‘For most people, when they become a carer, it happens in an instant.’ This is the way it happened for Al Campbell, Brisbane-based author and mother to two autistic sons.
In episode 65 of James and Ashley Stay at Home, Al joins us to discuss her debut book The Keepers, a fictionalised account of her own life both as the mother of two autistic boys and the survivor of an abusive parent.
Born in Brisbane, Al Campbell is a mother and full-time carer. Long ago she studied a bit, acted a bit, and pulled a lot of beers. Her first publication was in Overland in 2020, followed by a story in Signs of Life. The Keepers is about issues – and people – that matter to her more than anything.
The Keepers is a contemporary Australian novel infused with deep love and wild torment. It’s ‘about the damage done by parents who can’t love, the failures of a community that only claims to care, and the resilience of those whose stories mostly go untold.’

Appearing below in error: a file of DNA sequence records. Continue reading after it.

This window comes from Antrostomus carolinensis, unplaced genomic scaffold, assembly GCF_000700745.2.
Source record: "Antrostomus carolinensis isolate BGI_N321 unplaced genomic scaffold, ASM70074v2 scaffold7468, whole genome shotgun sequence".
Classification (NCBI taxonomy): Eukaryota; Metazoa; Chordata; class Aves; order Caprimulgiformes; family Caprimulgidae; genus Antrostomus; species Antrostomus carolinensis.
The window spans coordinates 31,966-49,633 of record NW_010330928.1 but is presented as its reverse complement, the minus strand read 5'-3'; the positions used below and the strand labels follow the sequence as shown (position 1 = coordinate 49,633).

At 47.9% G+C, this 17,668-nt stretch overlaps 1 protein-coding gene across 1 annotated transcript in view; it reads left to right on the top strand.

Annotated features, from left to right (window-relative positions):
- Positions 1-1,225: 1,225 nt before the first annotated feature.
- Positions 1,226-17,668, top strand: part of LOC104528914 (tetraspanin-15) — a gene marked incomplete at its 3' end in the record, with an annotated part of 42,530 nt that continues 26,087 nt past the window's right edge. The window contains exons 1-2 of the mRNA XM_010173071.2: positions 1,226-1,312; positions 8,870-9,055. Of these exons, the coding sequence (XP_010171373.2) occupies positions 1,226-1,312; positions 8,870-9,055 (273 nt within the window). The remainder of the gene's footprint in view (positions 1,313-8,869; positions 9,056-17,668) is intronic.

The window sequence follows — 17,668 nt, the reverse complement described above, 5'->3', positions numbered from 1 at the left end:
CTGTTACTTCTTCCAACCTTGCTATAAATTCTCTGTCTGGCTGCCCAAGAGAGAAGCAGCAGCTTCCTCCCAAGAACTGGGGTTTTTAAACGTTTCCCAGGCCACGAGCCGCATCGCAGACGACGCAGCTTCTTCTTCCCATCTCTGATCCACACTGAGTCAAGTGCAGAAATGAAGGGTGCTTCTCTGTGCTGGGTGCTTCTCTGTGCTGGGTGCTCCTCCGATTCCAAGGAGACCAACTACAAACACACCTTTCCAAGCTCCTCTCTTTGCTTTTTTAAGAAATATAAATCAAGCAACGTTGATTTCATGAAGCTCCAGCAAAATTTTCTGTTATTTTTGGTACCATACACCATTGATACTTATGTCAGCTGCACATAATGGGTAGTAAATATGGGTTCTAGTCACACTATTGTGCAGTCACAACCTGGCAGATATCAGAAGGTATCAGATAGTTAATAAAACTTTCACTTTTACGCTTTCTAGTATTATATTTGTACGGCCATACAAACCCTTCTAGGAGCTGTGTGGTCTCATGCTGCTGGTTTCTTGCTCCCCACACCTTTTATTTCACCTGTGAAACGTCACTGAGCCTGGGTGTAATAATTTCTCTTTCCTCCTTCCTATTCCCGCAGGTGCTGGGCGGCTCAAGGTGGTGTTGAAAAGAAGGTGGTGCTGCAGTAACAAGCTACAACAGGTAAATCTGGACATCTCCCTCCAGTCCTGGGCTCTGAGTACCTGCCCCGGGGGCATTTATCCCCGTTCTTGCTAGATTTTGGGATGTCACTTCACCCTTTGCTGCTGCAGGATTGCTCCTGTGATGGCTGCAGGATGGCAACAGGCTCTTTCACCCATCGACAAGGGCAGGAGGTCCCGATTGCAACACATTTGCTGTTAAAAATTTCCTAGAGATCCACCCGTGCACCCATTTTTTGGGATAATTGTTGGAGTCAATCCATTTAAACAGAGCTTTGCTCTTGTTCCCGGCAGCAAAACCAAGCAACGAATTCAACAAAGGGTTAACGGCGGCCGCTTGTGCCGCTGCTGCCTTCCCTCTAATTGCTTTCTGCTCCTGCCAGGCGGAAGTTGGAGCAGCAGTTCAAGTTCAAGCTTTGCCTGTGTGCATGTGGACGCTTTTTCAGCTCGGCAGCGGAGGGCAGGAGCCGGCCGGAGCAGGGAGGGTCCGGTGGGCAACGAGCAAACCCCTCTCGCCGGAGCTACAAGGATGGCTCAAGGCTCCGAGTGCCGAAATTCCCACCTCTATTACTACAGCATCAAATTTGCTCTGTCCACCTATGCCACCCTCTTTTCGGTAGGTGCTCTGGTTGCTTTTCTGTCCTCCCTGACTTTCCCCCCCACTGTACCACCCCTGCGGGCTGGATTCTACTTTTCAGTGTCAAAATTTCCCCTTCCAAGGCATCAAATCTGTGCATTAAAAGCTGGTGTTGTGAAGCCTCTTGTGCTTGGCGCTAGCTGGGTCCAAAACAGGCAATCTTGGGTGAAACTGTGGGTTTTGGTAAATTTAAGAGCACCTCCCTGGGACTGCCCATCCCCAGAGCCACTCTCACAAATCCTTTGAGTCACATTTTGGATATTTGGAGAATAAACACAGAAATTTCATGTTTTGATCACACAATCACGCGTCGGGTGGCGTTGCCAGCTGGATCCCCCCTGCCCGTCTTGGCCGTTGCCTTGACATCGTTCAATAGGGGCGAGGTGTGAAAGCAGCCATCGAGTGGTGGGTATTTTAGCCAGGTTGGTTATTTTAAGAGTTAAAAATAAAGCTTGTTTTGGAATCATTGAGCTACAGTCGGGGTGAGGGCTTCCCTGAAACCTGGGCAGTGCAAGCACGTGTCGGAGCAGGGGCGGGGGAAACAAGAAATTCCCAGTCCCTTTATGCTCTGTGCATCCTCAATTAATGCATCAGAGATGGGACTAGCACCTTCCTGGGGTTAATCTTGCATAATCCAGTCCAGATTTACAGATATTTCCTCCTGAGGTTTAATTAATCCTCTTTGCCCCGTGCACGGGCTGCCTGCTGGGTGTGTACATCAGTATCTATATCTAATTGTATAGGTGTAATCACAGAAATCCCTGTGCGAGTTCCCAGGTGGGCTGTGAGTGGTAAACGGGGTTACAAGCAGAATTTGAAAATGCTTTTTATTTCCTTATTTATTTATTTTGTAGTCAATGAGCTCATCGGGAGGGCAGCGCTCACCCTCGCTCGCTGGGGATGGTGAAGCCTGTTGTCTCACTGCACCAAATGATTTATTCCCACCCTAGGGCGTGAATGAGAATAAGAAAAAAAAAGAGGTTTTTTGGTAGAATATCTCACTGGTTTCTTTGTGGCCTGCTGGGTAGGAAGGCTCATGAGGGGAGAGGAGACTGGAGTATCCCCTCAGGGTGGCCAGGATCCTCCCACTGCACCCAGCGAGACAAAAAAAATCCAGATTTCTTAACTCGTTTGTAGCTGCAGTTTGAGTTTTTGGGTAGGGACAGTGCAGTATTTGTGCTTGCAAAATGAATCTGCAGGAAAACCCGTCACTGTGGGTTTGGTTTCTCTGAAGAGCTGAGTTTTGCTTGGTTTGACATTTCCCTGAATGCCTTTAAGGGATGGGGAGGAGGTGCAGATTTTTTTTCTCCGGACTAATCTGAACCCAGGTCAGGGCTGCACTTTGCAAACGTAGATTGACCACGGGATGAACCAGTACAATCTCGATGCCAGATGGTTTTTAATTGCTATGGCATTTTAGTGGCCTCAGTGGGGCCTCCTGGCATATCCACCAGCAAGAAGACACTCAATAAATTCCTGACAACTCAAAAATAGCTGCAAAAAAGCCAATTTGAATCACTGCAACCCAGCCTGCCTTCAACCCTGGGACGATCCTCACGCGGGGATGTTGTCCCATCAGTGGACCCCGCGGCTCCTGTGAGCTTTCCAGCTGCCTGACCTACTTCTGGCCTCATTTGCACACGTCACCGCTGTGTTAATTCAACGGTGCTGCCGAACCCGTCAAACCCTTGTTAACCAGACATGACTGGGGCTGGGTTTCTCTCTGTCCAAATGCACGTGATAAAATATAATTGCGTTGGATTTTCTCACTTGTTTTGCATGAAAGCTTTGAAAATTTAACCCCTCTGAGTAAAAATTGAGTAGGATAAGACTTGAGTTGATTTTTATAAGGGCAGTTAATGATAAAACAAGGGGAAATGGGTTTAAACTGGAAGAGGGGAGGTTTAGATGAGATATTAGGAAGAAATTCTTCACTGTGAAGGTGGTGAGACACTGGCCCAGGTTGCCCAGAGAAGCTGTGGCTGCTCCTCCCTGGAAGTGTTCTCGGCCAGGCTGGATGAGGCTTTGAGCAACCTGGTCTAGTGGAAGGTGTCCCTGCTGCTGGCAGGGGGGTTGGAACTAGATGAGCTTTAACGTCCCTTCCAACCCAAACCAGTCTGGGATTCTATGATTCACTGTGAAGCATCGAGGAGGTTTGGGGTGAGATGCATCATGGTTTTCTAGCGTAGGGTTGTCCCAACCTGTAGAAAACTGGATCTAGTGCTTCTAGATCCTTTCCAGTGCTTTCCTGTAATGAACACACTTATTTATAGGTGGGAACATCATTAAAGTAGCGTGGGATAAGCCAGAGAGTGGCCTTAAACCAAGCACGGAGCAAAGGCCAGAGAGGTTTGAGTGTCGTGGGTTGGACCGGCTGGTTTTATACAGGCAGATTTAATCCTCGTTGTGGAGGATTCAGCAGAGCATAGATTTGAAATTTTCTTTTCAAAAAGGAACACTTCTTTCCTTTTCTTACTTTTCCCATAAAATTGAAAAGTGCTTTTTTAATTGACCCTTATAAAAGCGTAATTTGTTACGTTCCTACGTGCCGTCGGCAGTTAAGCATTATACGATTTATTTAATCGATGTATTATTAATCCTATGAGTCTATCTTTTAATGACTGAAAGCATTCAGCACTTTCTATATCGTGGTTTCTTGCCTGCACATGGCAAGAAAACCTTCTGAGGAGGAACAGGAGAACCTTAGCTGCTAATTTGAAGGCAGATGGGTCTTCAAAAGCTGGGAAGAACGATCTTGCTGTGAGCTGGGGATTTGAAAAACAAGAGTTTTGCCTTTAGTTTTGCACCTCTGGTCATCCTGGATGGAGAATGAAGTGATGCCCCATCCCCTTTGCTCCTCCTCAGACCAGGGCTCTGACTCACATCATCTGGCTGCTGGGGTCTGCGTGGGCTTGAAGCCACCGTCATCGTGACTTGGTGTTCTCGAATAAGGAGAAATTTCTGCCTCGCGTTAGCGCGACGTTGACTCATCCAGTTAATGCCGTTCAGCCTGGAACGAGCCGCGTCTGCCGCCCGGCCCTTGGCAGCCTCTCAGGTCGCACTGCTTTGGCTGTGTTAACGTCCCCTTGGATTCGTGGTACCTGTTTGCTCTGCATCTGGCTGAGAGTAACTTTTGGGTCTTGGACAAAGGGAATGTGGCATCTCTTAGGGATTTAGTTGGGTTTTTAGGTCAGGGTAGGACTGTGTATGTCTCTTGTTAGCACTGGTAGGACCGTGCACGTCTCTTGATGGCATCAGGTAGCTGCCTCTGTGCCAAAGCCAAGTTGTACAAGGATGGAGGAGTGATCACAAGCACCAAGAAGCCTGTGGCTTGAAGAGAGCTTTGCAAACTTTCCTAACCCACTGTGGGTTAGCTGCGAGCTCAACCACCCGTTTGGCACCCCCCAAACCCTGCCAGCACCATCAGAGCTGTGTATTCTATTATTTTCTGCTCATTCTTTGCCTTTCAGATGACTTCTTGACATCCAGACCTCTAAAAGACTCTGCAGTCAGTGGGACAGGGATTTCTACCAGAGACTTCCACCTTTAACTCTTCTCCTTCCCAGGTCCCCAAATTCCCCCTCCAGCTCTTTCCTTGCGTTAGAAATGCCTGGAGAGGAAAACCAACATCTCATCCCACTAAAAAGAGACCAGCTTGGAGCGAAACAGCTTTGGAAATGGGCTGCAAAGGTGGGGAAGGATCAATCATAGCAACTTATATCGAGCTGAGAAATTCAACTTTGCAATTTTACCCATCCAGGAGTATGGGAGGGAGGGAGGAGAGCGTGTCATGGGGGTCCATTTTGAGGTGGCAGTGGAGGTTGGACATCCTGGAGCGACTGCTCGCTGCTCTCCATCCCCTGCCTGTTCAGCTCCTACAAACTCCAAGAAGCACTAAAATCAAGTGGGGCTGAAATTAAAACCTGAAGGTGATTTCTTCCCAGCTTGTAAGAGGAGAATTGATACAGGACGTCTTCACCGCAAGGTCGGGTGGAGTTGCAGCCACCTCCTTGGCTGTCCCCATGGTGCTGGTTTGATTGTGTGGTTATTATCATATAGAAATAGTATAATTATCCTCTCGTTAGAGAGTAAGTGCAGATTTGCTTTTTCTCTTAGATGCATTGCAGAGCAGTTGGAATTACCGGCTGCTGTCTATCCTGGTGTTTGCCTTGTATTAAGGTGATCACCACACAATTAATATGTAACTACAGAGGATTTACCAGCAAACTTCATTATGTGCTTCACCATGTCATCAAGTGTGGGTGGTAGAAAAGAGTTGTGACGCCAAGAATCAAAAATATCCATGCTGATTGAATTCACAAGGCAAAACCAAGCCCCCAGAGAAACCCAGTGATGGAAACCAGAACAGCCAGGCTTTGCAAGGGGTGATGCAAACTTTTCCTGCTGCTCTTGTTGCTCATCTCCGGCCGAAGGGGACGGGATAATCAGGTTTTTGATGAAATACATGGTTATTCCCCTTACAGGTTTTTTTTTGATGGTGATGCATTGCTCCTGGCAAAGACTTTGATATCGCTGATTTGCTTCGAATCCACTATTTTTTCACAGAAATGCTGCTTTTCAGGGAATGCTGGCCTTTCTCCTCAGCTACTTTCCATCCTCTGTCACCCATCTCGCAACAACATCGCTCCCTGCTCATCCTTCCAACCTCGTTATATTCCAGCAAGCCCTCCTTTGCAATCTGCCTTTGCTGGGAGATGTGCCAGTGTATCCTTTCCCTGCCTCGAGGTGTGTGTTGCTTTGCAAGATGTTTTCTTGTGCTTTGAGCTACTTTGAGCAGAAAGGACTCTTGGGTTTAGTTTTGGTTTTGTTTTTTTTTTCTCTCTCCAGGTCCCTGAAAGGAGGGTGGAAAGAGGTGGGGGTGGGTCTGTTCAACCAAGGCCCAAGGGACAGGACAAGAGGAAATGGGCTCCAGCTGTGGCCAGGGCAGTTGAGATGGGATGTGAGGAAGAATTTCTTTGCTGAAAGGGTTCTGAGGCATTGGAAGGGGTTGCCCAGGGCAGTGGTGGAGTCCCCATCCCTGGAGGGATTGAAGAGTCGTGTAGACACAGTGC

She reveals the literary Easter egg behind the novel’s title, her decision to write fiction rather than memoir, and the many-layered challenges of being a disability advocate.
Books and authors discussed in this episode
– Wuthering Heights by Emily Bronte;
– David Vann;
– Far from the Tree by Andrew Solomon;
– We Need to Talk about Kevin by Lionel Shriver;
– The Signal Line by Brendan Colley;
– Denizen by James McKenzie Watson (featured in ep 60);
– The Writer Laid Bare by Lee Kofman (who we spoke to back in ep 3);
– The Suspect by Michael Robotham;
– The Road by Cormac McCarthy;
– All the Pretty Horses by Cormac McCarthy;
– Curlews on Vulture Street by Darryl Jones;
– The Whispering by Veronica Lando;
– Vikki Petraitis
Listen to this episode of James and Ashley Stay at Home here, or on Apple podcasts, Spotify, Stitcher, or your favourite podcast app, and find out about past episodes here.
Online: Creative Non-Fiction course
Monday 31 October to Friday 9 December 2022, online
This six-week online course with author Ashley Kalagian Blunt is an opportunity for you to delve into the dynamic world of creative non-fiction. You’ll try new techniques to stretch your writing muscles, and receive feedback in a supportive and encouraging setting.
Each lesson will include writing exercises designed to help you practise a wide range of skills, and weekly deadlines for short assignments will provide motivation. You can work toward the completion of a short-form piece for submission at the end of the course, or develop your skills for a longer project. For full details and to enrol, visit Writing NSW >>